Okay. Initially, much of a mother's time is sucked up by her newborn. Sleep deprivation and adjustments to a feeding schedule cause some negotiating. But a mother is not doomed to let her relationships deteriorate; they simply evolve. Single friends come visit during nap time or after bedtime. Friends with kids come over to play during the daytime so hopefully all the kids take good naps! I'll admit that my friendships have changed since having children, but I also know that I have been a slacker at reaching out to all my friends. Sometimes, I am just too busy to take a shower, and I'm not going out in pajamas and greasy hair. . . . but that's my choice. I could choose to go to bed early (rather than remodel the house) and have more energy for a shower in the morning. The point I'm making is that my habits and choices affect the outcome of my friendships. A marital relationship is similar. Couples need to balance bonding with the children and bonding in the marriage.

 "Comparing couples with and without children, researchers found that the rate of the decline in relationship satisfaction is nearly twice as steep for couples who have children than for childless couples."
Remember my point that the real culprits behind marital dissatisfaction are the unhealthy patterns a couple already displays? Take this quote as validation. He's explaining that marital satisfaction normally declines within the first few years of marriage anyways, so children seem to speed up the decline. But I think he's failing to address the larger issue - the couple's existing negative patterns. If a husband and wife are already reducing their conversations to work life and scheduling, it shouldn't be surprising that "flirty texts are replaced with messages that read like a grocery receipt." I often see couples in session that only know how to talk about work life with each other. They've forgotten how to discuss hopes and dreams and vacations and soul-touching moments. Luckily, a couple can always re-learn those skills.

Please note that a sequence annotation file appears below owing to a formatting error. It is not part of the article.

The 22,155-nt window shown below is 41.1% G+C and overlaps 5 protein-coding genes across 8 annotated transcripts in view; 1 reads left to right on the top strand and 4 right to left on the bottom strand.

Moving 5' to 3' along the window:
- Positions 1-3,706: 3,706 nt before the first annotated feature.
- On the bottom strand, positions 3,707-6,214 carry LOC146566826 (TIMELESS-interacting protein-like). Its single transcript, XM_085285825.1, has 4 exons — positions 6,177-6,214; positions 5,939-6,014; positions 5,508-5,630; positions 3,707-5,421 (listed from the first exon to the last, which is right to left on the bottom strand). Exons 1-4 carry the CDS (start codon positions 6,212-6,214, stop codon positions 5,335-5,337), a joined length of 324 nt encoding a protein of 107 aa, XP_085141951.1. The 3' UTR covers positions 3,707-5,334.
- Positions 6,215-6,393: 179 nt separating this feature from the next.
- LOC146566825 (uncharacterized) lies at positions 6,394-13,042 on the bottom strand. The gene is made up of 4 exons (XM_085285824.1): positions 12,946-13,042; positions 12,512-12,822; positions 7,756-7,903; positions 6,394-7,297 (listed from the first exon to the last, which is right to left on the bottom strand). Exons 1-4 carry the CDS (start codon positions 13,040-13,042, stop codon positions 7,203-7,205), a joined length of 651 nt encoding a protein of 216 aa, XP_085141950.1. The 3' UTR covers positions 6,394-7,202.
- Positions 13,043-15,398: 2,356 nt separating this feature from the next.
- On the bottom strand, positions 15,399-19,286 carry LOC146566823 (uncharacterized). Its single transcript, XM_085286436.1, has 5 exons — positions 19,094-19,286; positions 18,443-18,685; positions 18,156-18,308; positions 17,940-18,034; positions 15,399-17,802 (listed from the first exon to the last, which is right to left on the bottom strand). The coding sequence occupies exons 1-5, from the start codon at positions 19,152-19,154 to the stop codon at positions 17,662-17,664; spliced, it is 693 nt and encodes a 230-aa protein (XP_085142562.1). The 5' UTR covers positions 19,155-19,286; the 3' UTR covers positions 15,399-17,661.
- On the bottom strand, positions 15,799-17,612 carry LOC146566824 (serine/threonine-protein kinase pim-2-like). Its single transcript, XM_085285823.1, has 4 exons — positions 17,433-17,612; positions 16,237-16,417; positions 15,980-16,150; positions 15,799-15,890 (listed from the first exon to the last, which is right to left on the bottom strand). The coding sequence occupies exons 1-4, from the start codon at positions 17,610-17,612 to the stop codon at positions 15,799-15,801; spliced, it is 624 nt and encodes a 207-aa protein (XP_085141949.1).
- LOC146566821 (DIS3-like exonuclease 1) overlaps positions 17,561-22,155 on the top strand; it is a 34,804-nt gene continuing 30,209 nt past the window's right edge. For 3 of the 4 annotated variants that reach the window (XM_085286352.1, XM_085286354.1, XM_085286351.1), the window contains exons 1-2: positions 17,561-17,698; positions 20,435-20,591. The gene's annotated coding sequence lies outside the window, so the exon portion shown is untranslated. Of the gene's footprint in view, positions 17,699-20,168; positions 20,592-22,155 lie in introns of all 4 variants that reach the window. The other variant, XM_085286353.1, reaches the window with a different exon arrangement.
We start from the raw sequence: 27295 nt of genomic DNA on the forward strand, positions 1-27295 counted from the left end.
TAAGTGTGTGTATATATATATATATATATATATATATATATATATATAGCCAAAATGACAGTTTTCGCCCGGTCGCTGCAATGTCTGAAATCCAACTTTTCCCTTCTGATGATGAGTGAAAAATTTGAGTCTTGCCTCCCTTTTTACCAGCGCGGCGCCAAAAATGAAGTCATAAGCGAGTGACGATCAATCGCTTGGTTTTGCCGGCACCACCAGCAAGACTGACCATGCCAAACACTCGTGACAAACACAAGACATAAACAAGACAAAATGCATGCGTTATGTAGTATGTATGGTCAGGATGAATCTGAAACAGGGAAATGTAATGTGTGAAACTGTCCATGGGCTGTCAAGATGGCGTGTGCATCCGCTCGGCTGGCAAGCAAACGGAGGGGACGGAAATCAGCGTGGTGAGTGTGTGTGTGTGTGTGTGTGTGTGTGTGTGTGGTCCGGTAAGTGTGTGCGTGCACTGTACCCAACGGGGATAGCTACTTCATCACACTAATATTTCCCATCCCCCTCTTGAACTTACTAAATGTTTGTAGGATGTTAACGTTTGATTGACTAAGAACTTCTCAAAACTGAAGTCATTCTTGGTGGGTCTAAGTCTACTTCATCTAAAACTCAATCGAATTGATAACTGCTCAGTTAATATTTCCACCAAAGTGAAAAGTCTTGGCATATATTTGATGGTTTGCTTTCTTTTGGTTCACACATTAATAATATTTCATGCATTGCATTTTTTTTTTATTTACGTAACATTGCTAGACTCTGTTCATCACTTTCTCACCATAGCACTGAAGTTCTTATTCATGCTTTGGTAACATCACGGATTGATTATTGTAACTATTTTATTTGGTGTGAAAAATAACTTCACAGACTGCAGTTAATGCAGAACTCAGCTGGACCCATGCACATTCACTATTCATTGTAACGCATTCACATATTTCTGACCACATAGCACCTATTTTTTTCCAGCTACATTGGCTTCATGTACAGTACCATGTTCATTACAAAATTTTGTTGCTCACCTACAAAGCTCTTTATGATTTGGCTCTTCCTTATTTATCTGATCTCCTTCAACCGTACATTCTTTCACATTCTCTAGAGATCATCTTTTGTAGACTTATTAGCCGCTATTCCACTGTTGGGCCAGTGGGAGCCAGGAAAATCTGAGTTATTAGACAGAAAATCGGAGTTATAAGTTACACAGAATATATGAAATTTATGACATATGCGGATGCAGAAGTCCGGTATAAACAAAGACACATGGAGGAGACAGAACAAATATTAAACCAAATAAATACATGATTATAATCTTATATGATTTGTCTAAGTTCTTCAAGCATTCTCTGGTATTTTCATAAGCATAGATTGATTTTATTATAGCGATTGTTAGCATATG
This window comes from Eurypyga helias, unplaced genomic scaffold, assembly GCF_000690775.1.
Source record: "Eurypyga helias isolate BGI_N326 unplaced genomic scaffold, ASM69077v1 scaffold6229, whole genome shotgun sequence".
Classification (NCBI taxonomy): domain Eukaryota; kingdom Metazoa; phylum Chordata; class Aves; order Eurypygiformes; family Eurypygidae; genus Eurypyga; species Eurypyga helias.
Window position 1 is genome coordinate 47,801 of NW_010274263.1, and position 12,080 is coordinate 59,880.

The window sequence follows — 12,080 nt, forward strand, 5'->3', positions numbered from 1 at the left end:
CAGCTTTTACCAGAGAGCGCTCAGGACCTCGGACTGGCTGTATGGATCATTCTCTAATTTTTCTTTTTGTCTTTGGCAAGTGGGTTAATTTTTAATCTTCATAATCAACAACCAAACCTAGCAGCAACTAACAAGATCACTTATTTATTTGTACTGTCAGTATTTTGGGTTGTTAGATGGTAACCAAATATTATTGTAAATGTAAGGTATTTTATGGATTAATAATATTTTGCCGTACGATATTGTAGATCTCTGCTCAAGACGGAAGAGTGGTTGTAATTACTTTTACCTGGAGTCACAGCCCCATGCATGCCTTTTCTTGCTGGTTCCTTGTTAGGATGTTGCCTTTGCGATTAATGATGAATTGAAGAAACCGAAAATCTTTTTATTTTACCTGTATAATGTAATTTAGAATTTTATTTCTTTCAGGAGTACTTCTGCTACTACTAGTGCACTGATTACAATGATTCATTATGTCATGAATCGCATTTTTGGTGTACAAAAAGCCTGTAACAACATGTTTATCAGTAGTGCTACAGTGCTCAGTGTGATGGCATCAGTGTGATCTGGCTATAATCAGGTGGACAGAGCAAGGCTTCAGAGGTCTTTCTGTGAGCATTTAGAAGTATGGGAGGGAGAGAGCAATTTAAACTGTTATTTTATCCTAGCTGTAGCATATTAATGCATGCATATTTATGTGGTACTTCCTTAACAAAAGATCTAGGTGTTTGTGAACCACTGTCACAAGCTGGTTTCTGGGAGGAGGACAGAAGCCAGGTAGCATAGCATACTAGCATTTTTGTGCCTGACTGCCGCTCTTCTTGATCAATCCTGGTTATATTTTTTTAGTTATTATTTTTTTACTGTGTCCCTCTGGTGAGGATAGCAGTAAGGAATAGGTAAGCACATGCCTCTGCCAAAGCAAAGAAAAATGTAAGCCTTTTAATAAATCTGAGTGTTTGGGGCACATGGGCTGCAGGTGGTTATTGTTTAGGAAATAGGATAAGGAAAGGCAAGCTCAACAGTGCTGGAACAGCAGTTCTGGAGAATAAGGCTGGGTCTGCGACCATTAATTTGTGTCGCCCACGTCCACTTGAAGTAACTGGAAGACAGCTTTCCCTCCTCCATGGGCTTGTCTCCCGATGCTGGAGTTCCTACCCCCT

Having children only drifts a couple apart if the couple refuses to stabilize their marriage with bonding conversations. Pillow talk, regular date night, evening walks, and/or chats in the car on the way to your kid's soccer practice are important. If you feel distant from your spouse, stop watching Netflix together and start talking. Take up a hobby together. Cook dinner together. Form the vital, strengthening habits that enhance marital satisfaction.

"A common pattern emerges in which dads start spending more time and energy on outside work and moms start doing an increasing percentage of the child care and housework. Cue the feelings of frustration, guilt and distress for both parents."
Cue the need for more communication. The most common complaint I hear from couples in counseling is a lack of appreciation for their work. Unhappy spouses are slow to compliment, express gratitude, and validate each other. In session, I teach spouses how to speak kindly again. While I was finishing the required state hours for full counseling licensure, Johnny cooked dinner and put the kids to bed more than I ever did. Granted, I was lucky to be home with them most days, but I was ever grateful that my husband was willing to care for them at nights while I worked. I frequently expressed my appreciation to him. I heard him express gratitude for me in his prayers. We knew we had a plan together, and we boosted each other through those tough years.

Wives, express appreciation to your husbands for their work. Thank them often for their sacrifices for family. Share your concerns with them, and let them help you with your responsibilities. (Just because he does something differently than you doesn't mean it's the wrong way: bedtime routines, meal prep, housecleaning, etc) Talk to him when you feel stressed. Talk to him when you need a girl's night or a date night. Let him know how he can help you or compliment you or support you.

Husbands, supporting a family is more than money. It's the giving of your time, your attention, and your kindness. Listen when your wife tells you about the kid's barfing all over the carpet, and thank her for maintaining the home. Listen to your kids talk about dinosaurs and rocket ships and basketballs because your wife probably needs a break from hearing about them. Talk to your wife about your job too. Tell her about your stress, and involve her in plans for the family's well-being. Talk to her when you need some guy time or sports time. Let her know how she can help you or compliment you or support you.